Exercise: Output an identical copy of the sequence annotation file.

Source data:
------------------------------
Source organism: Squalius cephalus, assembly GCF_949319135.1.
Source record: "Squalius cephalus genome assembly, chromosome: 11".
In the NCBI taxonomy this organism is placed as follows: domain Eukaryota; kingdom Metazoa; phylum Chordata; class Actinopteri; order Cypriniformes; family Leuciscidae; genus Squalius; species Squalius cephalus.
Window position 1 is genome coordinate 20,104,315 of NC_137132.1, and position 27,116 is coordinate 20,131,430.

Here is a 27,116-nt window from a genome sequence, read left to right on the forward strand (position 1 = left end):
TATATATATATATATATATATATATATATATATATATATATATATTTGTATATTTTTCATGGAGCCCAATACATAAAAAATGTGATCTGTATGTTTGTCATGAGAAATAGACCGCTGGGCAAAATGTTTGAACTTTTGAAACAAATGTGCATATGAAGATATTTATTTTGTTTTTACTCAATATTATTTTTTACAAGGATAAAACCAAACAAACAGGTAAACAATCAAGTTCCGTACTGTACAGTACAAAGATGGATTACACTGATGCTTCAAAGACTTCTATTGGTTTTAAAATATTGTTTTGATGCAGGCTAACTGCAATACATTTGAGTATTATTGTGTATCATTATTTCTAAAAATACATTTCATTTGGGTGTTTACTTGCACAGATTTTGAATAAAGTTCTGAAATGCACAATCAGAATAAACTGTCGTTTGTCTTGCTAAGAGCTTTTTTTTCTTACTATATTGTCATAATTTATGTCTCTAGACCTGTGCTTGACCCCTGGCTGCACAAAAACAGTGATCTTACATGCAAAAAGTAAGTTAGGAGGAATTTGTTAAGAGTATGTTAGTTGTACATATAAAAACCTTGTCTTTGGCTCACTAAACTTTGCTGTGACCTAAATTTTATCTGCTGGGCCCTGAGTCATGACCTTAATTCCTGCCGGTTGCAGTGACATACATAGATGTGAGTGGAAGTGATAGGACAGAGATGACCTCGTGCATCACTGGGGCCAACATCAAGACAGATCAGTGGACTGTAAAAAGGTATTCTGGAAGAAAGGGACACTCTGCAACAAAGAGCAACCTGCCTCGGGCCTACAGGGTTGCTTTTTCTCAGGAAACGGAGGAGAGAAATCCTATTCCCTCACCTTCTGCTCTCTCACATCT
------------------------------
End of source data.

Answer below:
Source organism: Squalius cephalus, assembly GCF_949319135.1.
Source record: "Squalius cephalus genome assembly, chromosome: 11".
In the NCBI taxonomy this organism is placed as follows: domain Eukaryota; kingdom Metazoa; phylum Chordata; class Actinopteri; order Cypriniformes; family Leuciscidae; genus Squalius; species Squalius cephalus.
Window position 1 is genome coordinate 20,104,315 of NC_137132.1, and position 27,116 is coordinate 20,131,430.

Here is a 27,116-nt window from a genome sequence, read left to right on the forward strand (position 1 = left end):
TATATATATATATATATATATATATATATATATATATATATATATTTGTATATTTTTCATGGAGCCCAATACATAAAAAATGTGATCTGTATGTTTGTCATGAGAAATAGACCGCTGGGCAAAATGTTTGAACTTTTGAAACAAATGTGCATATGAAGATATTTATTTTGTTTTTACTCAATATTATTTTTTACAAGGATAAAACCAAACAAACAGGTAAACAATCAAGTTCCGTACTGTACAGTACAAAGATGGATTACACTGATGCTTCAAAGACTTCTATTGGTTTTAAAATATTGTTTTGATGCAGGCTAACTGCAATACATTTGAGTATTATTGTGTATCATTATTTCTAAAAATACATTTCATTTGGGTGTTTACTTGCACAGATTTTGAATAAAGTTCTGAAATGCACAATCAGAATAAACTGTCGTTTGTCTTGCTAAGAGCTTTTTTTTCTTACTATATTGTCATAATTTATGTCTCTAGACCTGTGCTTGACCCCTGGCTGCACAAAAACAGTGATCTTACATGCAAAAAGTAAGTTAGGAGGAATTTGTTAAGAGTATGTTAGTTGTACATATAAAAACCTTGTCTTTGGCTCACTAAACTTTGCTGTGACCTAAATTTTATCTGCTGGGCCCTGAGTCATGACCTTAATTCCTGCCGGTTGCAGTGACATACATAGATGTGAGTGGAAGTGATAGGACAGAGATGACCTCGTGCATCACTGGGGCCAACATCAAGACAGATCAGTGGACTGTAAAAAGGTATTCTGGAAGAAAGGGACACTCTGCAACAAAGAGCAACCTGCCTCGGGCCTACAGGGTTGCTTTTTCTCAGGAAACGGAGGAGAGAAATCCTATTCCCTCACCTTCTGCTCTCTCACATCT